Ah, the GRE quant section. The one section that can make even the most mathematically inclined among us break out in a cold sweat. But fear not! While it may be true that the GRE quantitative reasoning section can be a daunting task, it is also one of the most important sections on the GRE exam. In this blog, we’ll explore some of the most challenging GRE quant questions and provide solutions to help you tackle them head-on.

**In this blog:**

- What’s on the GRE quantitative reasoning section?
- The most challenging GRE Quantitative Reasoning questions
- GRE quant arithmetic questions with solutions and explanations
- GRE quant algebra questions with solutions and explanations
- GRE quant geometry questions with solutions and explanations

**What’s on the GRE quantitative reasoning section?**

First, let’s break down the GRE quant section. The GRE is a standardized test used for graduate school admissions. The GRE quantitative reasoning section consists of two subsections with 20 questions each, for a total of 40 questions. You’ll have 35 minutes to complete each subsection, giving you a total of 70 minutes to complete the entire quant section.

But what exactly is covered in the GRE quant section? Well, you’ll need to have a strong foundation in a variety of math topics, including arithmetic, algebra, geometry, and data analysis. Some of the specific topics that you’ll need to be familiar with include fractions, percentages, equations and inequalities, coordinate geometry, probability, and statistics. Phew, that’s a lot of ground to cover!

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But why is the GRE quant section so important? Well, for starters, it’s often used as a way for graduate schools to assess your ability to handle the rigorous coursework that comes with pursuing an advanced degree. Additionally, your score on the quant section can impact your chances of being accepted into a program and even determine what kind of financial aid you may be eligible for.

**The most challenging GRE quantitative reasoning questions**

Now, let’s talk about the hardest GRE quant questions. While there’s no way to predict exactly which questions will be the most difficult, there are certainly some topics that tend to trip people up more than others. Let’s take a look at some of the trickiest arithmetic, algebra and geometry GRE quantitative reasoning questions.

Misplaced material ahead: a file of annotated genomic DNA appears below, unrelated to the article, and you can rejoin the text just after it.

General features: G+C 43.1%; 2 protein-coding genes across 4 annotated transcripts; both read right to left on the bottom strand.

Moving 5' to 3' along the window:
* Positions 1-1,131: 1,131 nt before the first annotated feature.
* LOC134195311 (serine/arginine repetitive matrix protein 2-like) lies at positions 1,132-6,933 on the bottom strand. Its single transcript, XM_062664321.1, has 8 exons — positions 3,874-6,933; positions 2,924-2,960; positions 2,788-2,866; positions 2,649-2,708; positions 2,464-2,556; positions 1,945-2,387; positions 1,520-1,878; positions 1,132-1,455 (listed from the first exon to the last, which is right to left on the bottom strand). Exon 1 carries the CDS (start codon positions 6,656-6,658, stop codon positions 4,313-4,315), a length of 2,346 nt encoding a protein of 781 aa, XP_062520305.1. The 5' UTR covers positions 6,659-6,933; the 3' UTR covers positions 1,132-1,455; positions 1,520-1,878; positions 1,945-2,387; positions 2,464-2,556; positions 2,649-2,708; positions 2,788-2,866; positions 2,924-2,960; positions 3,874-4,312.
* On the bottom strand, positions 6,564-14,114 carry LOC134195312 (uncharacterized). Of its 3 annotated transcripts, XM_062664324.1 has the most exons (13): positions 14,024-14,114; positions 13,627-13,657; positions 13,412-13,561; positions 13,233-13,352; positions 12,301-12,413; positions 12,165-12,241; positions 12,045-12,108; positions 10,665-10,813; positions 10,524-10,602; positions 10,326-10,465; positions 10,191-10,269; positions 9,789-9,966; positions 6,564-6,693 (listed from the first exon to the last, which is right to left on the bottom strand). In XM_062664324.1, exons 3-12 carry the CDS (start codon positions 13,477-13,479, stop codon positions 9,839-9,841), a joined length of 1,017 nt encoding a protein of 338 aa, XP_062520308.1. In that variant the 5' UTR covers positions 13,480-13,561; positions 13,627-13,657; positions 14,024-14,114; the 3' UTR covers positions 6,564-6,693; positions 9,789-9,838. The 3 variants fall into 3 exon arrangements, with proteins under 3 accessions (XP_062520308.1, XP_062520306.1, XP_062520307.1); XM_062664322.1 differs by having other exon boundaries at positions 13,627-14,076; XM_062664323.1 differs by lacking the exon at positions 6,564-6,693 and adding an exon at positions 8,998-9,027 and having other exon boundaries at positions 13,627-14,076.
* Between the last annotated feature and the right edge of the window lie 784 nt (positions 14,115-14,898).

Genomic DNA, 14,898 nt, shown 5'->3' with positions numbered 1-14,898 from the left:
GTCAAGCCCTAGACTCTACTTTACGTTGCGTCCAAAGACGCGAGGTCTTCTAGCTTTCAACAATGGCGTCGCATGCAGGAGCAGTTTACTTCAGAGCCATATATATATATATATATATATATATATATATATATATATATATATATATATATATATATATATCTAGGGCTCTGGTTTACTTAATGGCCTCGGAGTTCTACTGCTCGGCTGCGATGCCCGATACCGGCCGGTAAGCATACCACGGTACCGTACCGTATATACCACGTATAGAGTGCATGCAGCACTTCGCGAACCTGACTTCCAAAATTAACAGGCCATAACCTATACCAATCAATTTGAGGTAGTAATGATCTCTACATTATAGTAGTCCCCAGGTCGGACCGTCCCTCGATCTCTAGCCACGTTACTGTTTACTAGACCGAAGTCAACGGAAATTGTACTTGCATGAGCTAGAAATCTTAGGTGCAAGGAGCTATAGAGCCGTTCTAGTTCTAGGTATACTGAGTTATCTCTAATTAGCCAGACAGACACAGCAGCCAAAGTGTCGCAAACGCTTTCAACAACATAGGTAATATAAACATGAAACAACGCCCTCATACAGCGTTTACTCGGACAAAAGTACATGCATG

**GRE quant arithmetic questions with solutions and explanations**

**Question 1: **

If the cost of 4 pens and 5 notebooks is $25, and the cost of 3 pens and 2 notebooks is $13, what is the cost of one pen?

**Solution: **

Let the cost of one pen be p, and the cost of one notebook be n. Then we can set up the following system of equations:

4p + 5n = 25

3p + 2n = 13

We want to solve for p, so let’s eliminate n. Multiplying the second equation by 5 and subtracting it from the first equation multiplied by 2, we get:

8p = 27

Therefore, p = 27/8, or $3.375. The cost of one pen is $3.375

**Question 2: **

If x – y = 3 and x + y = 9, what is the value of x?

**Solution: **

Adding the two equations, we get:

2x = 12

Therefore, x = 6. The value of x is 6

**Question 3: **

If 4x – 3y = 7 and 5x + y = 11, what is the value of x?

**Solution: **

Solving the second equation for y, we get:

y = 11 – 5x

Substituting this into the first equation, we get:

4x – 3(11 – 5x) = 7

Expanding and simplifying, we get:

19x = 40

Therefore, x = 40/19. The value of x is approximately 2.11

**Question 4: **

A rectangular garden has a perimeter of 30 meters and an area of 36 square meters. What are the dimensions of the garden?

**Solution: **

Let the length of the garden be L and the width be W. Then we have:

2L + 2W = 30

LW = 36

Solving the first equation for L, we get:

L = 15 – W

Substituting this into the second equation, we get:

W(15 – W) = 36

Expanding and rearranging, we get:

W^2 – 15W + 36 = 0